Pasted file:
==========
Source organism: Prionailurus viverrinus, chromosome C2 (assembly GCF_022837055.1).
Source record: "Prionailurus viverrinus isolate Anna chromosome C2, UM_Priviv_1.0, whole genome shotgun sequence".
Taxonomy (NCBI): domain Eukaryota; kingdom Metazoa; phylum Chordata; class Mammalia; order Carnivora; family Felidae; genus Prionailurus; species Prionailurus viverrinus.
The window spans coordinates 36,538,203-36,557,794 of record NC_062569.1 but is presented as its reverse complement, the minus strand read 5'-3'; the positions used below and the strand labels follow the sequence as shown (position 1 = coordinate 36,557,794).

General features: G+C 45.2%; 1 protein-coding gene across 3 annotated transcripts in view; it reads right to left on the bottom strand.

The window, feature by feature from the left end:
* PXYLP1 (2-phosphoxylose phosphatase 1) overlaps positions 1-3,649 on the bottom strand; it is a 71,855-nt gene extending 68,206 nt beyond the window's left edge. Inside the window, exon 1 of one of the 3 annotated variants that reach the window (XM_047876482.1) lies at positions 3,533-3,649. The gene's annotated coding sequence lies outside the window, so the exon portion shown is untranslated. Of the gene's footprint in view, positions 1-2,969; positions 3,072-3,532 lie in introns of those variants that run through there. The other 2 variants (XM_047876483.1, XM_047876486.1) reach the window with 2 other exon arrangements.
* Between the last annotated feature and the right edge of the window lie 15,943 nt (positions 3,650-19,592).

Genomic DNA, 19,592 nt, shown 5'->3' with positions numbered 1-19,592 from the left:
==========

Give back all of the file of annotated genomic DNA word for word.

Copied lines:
Source organism: Prionailurus viverrinus, chromosome C2 (assembly GCF_022837055.1).
Source record: "Prionailurus viverrinus isolate Anna chromosome C2, UM_Priviv_1.0, whole genome shotgun sequence".
Taxonomy (NCBI): domain Eukaryota; kingdom Metazoa; phylum Chordata; class Mammalia; order Carnivora; family Felidae; genus Prionailurus; species Prionailurus viverrinus.
The window spans coordinates 36,538,203-36,557,794 of record NC_062569.1 but is presented as its reverse complement, the minus strand read 5'-3'; the positions used below and the strand labels follow the sequence as shown (position 1 = coordinate 36,557,794).

General features: G+C 45.2%; 1 protein-coding gene across 3 annotated transcripts in view; it reads right to left on the bottom strand.

The window, feature by feature from the left end:
* PXYLP1 (2-phosphoxylose phosphatase 1) overlaps positions 1-3,649 on the bottom strand; it is a 71,855-nt gene extending 68,206 nt beyond the window's left edge. Inside the window, exon 1 of one of the 3 annotated variants that reach the window (XM_047876482.1) lies at positions 3,533-3,649. The gene's annotated coding sequence lies outside the window, so the exon portion shown is untranslated. Of the gene's footprint in view, positions 1-2,969; positions 3,072-3,532 lie in introns of those variants that run through there. The other 2 variants (XM_047876483.1, XM_047876486.1) reach the window with 2 other exon arrangements.
* Between the last annotated feature and the right edge of the window lie 15,943 nt (positions 3,650-19,592).

Genomic DNA, 19,592 nt, shown 5'->3' with positions numbered 1-19,592 from the left: